Cyber Warfare: The next Cold War
Cyber Warfare: The next Cold War

And now, mobile and cloud

Mandiant's Bejtlich says that despite the best intentions of CISOs and IT staffs, it is nearly impossible to keep a network of a 1,000 or more endpoints safe from outside attacks.

Today, Bejtlich says, IT staffs need to address not only the needs of a company's primary computer systems, but also non-standard systems, such as smartphones and other mobile devices. While cyber espionage is normally thought of as an attack against a large computer system, many corporate executives and engineers have confidential data on their devices that might be useful to attackers.

Companies that believe they are too small or insignificant to be targeted are wrong, and do not necessarily understand how and why attacks work, says Erin Nealy Cox, managing director and deputy general counsel at Stroz Friedberg LLC and a former federal prosecutor and assistant U.S. attorney. While technology firms are obvious targets for attackers after intellectual property, small companies may be considered stepping stones.

Cox says security education is essential in companies of all sizes. Large organizations with established policies and procedures need to educate their employees on a regular basis not only about sound computing practices, but also about data and office security policies. For example, she says employees need to be reminded not to insert thumb drives they find in the parking lot or those handed to them at a trade show into a company computer. Such devices could be plants with malware on them.

“Typically,” she says, “security comes at the price of convenience.”

Even data security companies can fall prey to sophisticated attacks, she says. Within the past year, there have been several online raids on companies that specialize in data security. The reasons for the success vary, she says, but it generally falls into the category of an exploit that was allowed because someone was not paying attention to details. It might have been faulty website code or a misconfigured network, but generally the vulnerabilities could have been caught.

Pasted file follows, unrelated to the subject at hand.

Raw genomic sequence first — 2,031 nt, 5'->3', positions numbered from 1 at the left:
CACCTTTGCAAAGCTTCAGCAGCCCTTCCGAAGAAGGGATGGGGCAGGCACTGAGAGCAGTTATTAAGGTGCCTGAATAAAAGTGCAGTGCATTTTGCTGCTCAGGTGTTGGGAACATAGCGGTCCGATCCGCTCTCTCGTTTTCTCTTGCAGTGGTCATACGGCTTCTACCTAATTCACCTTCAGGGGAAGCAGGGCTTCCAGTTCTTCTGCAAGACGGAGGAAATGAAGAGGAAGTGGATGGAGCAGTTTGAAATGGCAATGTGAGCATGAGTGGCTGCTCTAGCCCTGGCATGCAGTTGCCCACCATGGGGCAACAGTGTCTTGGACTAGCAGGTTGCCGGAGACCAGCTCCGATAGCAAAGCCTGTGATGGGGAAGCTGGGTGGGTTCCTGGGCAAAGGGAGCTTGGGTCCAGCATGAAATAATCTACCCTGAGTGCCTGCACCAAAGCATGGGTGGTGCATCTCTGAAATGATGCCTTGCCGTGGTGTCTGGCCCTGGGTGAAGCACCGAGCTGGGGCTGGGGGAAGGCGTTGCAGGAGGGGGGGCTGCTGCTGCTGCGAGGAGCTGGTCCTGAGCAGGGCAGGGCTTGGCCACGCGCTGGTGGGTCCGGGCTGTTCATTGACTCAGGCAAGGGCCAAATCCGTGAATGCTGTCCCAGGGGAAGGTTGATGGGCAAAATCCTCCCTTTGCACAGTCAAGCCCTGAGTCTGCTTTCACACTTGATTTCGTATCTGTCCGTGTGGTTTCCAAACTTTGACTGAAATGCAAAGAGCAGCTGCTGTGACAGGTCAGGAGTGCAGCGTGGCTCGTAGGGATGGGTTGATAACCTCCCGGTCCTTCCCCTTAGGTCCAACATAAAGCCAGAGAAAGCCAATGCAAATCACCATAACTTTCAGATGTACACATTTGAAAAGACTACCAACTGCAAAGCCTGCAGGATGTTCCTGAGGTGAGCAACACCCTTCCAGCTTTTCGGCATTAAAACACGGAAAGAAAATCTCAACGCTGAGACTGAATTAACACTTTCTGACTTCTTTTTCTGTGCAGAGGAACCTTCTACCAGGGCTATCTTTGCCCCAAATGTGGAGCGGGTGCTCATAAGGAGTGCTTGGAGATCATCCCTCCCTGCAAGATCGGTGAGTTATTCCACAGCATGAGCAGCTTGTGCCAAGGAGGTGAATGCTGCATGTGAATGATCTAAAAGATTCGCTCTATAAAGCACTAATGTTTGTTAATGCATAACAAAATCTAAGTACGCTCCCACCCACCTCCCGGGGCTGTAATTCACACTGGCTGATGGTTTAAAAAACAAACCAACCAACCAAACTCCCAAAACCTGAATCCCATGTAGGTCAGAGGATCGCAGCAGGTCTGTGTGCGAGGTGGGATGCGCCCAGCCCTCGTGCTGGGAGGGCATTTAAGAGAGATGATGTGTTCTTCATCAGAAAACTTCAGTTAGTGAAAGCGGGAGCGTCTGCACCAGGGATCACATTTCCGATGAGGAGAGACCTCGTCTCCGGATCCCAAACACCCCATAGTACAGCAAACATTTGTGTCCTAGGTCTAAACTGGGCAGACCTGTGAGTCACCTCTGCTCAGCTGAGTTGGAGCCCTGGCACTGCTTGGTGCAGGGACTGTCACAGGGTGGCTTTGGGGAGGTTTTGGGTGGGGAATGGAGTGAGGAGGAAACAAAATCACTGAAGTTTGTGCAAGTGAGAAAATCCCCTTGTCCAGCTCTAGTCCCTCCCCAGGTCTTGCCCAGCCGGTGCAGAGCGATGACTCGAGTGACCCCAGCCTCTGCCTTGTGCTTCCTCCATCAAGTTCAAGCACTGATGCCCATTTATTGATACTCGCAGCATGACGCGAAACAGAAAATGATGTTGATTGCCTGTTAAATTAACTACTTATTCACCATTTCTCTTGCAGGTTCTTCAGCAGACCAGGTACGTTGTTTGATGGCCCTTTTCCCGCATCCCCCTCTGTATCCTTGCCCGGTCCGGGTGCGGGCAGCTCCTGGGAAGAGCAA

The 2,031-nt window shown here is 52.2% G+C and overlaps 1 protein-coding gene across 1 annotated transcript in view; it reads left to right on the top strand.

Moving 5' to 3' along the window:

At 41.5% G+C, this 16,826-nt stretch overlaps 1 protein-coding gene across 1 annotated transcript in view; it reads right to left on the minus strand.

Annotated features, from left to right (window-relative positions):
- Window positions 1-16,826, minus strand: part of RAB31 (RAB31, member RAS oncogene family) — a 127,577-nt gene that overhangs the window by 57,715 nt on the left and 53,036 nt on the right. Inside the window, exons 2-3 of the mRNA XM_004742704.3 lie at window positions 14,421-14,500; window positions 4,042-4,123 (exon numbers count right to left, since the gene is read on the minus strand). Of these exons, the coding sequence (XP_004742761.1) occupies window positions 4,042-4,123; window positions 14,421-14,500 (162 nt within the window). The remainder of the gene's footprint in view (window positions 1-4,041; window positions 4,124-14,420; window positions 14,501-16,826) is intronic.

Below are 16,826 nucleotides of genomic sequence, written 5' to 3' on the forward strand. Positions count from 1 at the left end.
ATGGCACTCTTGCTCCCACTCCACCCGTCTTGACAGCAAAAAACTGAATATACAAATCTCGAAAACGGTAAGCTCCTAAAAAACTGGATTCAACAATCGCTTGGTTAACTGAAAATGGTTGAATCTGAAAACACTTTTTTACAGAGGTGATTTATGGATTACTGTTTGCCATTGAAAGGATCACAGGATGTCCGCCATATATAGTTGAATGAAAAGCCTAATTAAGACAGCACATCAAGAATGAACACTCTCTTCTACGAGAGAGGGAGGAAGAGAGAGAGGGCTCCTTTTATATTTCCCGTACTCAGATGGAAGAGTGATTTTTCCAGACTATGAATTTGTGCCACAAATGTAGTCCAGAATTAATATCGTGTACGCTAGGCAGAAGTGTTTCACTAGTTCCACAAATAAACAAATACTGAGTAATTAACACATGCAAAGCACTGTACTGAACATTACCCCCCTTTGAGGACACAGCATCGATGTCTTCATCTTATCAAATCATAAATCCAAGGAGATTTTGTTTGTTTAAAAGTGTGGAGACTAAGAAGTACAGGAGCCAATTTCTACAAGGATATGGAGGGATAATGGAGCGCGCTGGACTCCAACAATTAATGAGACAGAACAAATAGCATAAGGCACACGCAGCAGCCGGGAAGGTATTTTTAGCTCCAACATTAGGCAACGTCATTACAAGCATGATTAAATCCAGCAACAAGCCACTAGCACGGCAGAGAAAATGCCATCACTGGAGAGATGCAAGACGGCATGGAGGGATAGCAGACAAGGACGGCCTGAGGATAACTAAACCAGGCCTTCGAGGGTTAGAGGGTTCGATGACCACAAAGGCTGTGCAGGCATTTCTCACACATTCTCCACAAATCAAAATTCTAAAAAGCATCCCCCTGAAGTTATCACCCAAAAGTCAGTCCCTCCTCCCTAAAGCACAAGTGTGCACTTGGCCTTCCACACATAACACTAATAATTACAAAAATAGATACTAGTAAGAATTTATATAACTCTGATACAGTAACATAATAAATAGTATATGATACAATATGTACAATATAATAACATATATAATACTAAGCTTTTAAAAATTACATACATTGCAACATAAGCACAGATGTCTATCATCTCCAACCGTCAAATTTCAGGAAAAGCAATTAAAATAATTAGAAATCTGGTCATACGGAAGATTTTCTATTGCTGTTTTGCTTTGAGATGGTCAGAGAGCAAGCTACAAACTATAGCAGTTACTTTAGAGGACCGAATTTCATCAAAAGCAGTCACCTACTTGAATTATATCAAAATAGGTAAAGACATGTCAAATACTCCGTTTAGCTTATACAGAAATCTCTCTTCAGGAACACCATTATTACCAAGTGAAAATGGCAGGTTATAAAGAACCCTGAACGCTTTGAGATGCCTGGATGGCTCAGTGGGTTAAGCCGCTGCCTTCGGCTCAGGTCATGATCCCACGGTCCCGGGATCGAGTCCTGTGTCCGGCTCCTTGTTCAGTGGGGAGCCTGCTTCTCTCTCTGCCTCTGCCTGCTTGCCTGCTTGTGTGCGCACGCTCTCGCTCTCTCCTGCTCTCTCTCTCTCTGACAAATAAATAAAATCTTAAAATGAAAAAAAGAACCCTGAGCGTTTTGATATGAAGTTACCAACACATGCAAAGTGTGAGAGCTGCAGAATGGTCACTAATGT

Scott Crawford, research director for security and risk management at Enterprise Management Associates, with corporate headquarters in Boulder, Colo., agrees that companies of all sizes could be targets. While smaller entities might not provide the breadth of information that a multinational corporation offers, it still could have secrets worth stealing, he says.

Crawford views this kind of cyber theft, be it from a state-sponsored or industrial source, to be similar to espionage conducted during the Cold War. There could be value in stealing information, he says, but “you don't want to kill the market.” One purpose for this type of espionage is to build a country's or company's own ability to compete against existing players in the field.

If it costs $50 million to develop a product, but only $2 million to steal it, some will opt for the less costly approach. This is particularly true for emerging nations that might have technical resources, but are not necessarily competitive enough to develop their own intellectual property.

Defense is all about managing a company's or a country's risk, Crawford says. Some organizations look for fast fixes to potential weaknesses without fully understanding their risk profile or the impact of their actions. A layered approach to security is necessary.

Crawford also blames guidance or regulations that do not match the threat. The Payment Card Industry Data Security Standard (PCI DSS), for example, is prescriptive and specifies to security officers how to maintain compliance, but this is only a point in time, he says. A company's compliance “can be passé or irrelevant” immediately after passing the audit. 

This article originally appeared as an SC Magazine ebook. For more information about ebooks from SC Magazine, contact Illena Armstrong, vice president, editorial director, at